A mixture of 90.4 parts of the 36.8% solution and 63.8 parts of a light lubricating oil Was heated to 138 C./23 mm. to yield 111 parts of a 30% solution of graft copolymer in oil which had a viscosity of 266 centistokes at 210 F.
Five-tenths percent of this graft copolymer in a test blend dispersed 0.4% asphaltenes. This performance is far superior to that of a copolymer made by the conventional copolymerization process, as 2% of such a copolymer failed to disperse the same quantity of asphaltenes under the same test conditions.
Example 25 Chem. Abst. 52, 5882, refers to recent patents on N- vinyl-Z-oxazolidinone, often called N-vinyl-Z-oxazolidone.
The general procedure given in Example 16 was used in making a copolymer in toluene from the following total materials: 20 parts of lauryl methacrylate, 5.0 parts of N-(Z-methacryloxyethyl)-2-0xazolidinone, 46.5 parts of toluene, 0.07 part of 100% diisopropylbenzene hydroperoxide, and 0.007 part of 100% diisobutylphenoxyethylbenzyldimethylammonium chloride. The delayed addition made at 2.0 hours consisted of the 5.0 parts of N- (Z-methacryloxyethyl)-2-oxazolidinone mixed with 7.5 parts of lauryl methacrylate. The product was obtained as a toluene solution of graft copolyrner which contained by analysis 17.6% of copolymer.
A portion of 68 parts of the 17.6% solution was mixed with the 33.7 parts of 150 SUS viscosity neutral oil and stirred and heated under reduced pressure, the temperature being carried finally for one hour to C./ 10 mm. to give an oil solution containing 22.2% of copolymer. On subjecting this copolymer to the asphaltenes test, it was found that 2% of this graft copolymer effectively dispersed 0.2% of asphaltenes which is much superior to the dispersancy of a copolymer made by the conventional polymerization process.
Example 26 I-(Z-methacryloxyethyl)-2,4,4-trimethylpyrrolidine was prepared from 1-(2-hydroxyethyl)-2,4,4-trimethylpyrrolidine by transesterification with methyl methacrylate in the presence of sodium methoxide. The new monomer boiled at 67 C./0.3 mm.70 C./0.8 mm. and showed an n of 1.4537.
The procedure for the delayed catalyzed addition of the nitrogen-containing monomer was employed as indicated in the preceding examples. To 283.8 parts of octyl methacrylate of 98.2% purity was added 0.375 part of a diisopropyl benzene hydroperoxide solution in alcohol and ketone as supplied commercially, 52.6% of active ingredient. A portion of 153 parts of this mixture was charged to a reaction vessel heated at 114 C. and swept with nitrogen, and when the batch temperature reached 105 C., 0.765 part of 4% solution of diisobutylphenoxyethoxyethyl benzyl dimethyl ammonium chloride was added. As soon as polymerization occurred, the rest of the catalyzed octyl methacrylate was added within a total period of 80 minutes. The charge was then heated 15 minutes, sampled and analyzed to show a 60% yield of octyl 'polymethacrylate.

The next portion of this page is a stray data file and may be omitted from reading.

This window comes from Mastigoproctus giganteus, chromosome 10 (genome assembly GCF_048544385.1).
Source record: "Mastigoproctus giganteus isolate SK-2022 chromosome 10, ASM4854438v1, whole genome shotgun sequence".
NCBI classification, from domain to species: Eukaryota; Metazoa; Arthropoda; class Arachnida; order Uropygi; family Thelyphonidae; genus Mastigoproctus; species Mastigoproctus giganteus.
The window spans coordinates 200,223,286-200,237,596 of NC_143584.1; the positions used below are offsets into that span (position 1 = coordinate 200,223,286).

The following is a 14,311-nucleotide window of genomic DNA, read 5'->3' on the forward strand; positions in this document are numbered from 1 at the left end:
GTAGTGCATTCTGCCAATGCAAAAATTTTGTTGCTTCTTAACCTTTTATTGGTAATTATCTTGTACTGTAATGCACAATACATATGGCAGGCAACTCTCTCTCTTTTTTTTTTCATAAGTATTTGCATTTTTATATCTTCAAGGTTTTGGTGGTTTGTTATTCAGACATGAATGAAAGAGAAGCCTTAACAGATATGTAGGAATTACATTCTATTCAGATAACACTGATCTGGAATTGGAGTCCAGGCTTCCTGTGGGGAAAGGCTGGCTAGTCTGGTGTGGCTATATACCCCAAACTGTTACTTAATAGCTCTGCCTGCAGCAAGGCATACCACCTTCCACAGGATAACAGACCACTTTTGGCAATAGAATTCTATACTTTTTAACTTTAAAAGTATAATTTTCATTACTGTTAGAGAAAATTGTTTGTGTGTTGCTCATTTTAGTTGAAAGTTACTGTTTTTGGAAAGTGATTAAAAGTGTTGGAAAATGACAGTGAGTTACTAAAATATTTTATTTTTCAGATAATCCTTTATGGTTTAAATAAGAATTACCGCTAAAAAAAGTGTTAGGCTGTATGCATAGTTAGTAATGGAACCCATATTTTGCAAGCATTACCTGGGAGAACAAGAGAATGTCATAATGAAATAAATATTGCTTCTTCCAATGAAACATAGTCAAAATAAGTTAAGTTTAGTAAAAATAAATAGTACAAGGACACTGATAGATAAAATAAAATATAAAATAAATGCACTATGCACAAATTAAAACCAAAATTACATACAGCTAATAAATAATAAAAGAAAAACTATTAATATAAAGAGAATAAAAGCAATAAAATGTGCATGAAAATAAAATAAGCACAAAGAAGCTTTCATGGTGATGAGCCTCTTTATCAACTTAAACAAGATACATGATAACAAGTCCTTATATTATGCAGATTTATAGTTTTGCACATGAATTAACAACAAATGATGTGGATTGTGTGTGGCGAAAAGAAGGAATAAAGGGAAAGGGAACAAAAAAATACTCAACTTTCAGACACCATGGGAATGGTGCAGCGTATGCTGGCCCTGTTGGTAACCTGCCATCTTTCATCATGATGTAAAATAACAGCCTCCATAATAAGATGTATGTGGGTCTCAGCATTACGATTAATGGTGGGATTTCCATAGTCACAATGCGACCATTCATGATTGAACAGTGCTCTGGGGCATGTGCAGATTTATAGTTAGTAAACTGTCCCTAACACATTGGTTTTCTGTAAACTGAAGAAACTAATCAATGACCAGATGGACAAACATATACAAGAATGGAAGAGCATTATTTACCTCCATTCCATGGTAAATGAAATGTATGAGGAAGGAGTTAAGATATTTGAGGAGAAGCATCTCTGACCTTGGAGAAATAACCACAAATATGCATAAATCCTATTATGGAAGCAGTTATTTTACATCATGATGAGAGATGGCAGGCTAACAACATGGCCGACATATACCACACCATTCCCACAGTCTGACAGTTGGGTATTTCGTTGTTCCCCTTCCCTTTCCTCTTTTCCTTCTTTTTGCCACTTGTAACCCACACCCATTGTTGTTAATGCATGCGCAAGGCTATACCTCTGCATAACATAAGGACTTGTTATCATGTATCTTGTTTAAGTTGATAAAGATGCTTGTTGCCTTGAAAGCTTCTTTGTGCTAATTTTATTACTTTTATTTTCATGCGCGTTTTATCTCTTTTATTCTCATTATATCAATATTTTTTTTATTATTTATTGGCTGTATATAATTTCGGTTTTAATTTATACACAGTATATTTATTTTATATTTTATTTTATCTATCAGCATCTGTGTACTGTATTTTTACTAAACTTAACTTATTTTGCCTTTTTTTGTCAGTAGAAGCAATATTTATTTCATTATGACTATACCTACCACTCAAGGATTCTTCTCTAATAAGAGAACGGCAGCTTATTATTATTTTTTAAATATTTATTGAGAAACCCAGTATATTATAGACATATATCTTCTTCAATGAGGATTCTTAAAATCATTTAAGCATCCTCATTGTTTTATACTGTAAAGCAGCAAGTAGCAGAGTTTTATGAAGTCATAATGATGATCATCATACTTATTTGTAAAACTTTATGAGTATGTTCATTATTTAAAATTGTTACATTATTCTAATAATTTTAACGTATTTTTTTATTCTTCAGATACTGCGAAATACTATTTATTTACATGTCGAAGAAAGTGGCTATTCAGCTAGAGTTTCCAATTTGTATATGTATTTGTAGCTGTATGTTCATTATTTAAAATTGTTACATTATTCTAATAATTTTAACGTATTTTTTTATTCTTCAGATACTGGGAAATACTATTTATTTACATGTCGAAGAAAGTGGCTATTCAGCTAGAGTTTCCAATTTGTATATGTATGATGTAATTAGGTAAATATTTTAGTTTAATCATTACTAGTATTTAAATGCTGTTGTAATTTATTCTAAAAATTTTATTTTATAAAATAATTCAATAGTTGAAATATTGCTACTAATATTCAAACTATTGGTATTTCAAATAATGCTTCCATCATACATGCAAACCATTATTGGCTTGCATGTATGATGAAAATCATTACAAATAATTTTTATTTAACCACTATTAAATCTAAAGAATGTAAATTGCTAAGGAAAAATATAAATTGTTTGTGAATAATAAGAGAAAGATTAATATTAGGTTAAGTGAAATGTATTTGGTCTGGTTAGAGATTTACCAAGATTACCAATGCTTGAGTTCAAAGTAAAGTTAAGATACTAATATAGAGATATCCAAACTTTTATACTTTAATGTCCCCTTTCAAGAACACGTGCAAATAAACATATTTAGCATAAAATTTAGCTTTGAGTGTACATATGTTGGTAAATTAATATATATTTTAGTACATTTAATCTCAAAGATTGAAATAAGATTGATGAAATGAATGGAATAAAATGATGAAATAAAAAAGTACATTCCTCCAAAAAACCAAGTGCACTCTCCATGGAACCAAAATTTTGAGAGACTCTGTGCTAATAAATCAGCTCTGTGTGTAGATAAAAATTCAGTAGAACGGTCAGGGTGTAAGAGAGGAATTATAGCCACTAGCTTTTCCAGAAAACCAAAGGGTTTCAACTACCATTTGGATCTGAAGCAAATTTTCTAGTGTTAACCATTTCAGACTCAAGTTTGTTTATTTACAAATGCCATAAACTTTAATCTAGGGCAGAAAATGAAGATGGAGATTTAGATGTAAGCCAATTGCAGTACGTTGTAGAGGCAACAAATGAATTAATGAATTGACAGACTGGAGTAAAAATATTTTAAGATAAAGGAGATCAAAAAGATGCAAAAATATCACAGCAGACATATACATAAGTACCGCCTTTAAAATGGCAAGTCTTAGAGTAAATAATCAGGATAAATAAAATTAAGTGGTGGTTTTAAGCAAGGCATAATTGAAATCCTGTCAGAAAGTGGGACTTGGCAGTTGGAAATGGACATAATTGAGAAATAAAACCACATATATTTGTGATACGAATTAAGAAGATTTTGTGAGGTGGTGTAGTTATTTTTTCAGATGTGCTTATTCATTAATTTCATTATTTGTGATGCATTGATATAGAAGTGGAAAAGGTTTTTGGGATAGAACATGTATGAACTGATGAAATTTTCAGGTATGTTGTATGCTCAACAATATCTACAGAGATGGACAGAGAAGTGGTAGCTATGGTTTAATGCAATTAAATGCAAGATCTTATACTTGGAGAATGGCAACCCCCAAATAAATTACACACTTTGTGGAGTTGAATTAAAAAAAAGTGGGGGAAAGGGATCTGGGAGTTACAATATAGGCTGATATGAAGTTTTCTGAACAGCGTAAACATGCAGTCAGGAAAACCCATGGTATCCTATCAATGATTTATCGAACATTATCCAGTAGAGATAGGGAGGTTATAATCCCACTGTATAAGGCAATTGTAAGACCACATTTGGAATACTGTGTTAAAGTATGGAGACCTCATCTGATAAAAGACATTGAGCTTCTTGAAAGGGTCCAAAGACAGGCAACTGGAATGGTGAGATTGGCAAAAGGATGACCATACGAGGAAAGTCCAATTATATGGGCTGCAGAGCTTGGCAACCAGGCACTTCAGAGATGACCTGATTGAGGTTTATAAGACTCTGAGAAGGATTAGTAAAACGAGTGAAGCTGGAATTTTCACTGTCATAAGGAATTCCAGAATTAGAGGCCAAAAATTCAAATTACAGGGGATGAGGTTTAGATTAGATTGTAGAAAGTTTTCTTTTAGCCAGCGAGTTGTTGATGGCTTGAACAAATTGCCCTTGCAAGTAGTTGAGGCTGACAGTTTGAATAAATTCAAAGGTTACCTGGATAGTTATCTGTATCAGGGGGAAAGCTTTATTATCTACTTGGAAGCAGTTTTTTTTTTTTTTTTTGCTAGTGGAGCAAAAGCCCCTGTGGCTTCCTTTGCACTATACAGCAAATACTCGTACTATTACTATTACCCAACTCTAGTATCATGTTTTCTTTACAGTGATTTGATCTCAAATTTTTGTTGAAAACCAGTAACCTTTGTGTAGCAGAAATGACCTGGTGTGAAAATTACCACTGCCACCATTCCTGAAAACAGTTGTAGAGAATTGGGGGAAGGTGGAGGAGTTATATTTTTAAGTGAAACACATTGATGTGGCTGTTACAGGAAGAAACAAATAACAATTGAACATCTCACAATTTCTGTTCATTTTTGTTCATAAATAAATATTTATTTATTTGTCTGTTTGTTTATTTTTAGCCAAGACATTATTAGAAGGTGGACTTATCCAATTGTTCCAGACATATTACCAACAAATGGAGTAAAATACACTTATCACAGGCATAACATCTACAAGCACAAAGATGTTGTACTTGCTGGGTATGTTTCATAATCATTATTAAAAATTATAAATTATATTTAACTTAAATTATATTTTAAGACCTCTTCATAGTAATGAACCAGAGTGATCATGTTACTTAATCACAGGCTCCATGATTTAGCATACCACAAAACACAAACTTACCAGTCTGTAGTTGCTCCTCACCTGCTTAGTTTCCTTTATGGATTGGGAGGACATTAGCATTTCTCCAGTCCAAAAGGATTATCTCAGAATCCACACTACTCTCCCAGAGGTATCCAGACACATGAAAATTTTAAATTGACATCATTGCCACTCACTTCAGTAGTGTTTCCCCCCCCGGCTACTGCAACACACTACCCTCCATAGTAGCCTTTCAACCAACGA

A second mixture consisting of 21.5 parts of 1-(2-methacryloxyethyl)-2,4,4-trimethylpyrrolidine with 103 parts of the 52.6% solution of diisopropylbenzene hydroperoxide was then charged to the reaction vessel during 15 minutes. The batch temperature was kept at 108 C.-l 17 C. for 4 hours and at 95 C. for 2.75 hours. Increments of 52.6% solution of diisopropylbenzene hydroperoxide, of 4% solution of diisobutylphenoxyethoxyethyl benzyl dimethyl ammonium chloride, and of toluene, added during the course of the polymerization totaled 1.21 parts, 1.3 parts, and 30 parts, respectively. At 6.5 hours, 170 parts of toluene was charged and thebatch allowed to cool. The product was obtained as a solution which analyzed 47.5% nonvolatile matter by heating analytical samples at 150 C. for 4 hours. The viscosity of a toluene solution of 30% graft copolymer was 410 centistokes at 100 F.
A portion of the 47.5% solution was mixed with 219 parts of mineral oil and heated with stirring under reduced pressure to 143 C./ 3.8 mm. to give an oil solution of 46.3% graft copolymer. At 210 F., its viscosity was 3109 centistokes.
The minimum quantity of copolymer to disperse 0.4% asphaltenes in a test blend was 0.125%. This is far superior in dispersancy eflectiveness in comparison to the comparable copolymer made by the conventional polymerization process.
A solution of 30% of this graft copolymer in toluene is mixed with tributyl phosphate and the mixture is stirred and heated under reduced pressure, finally to a temperature of 120 C. at 2 mm. The resulting solution is adjusted to 25% of copolymer in tributyl phosphate. This solution has a viscosity of 150 centistokes at 210 F. This solution is useful in preparing hydraulic fluids based on phosphate esters.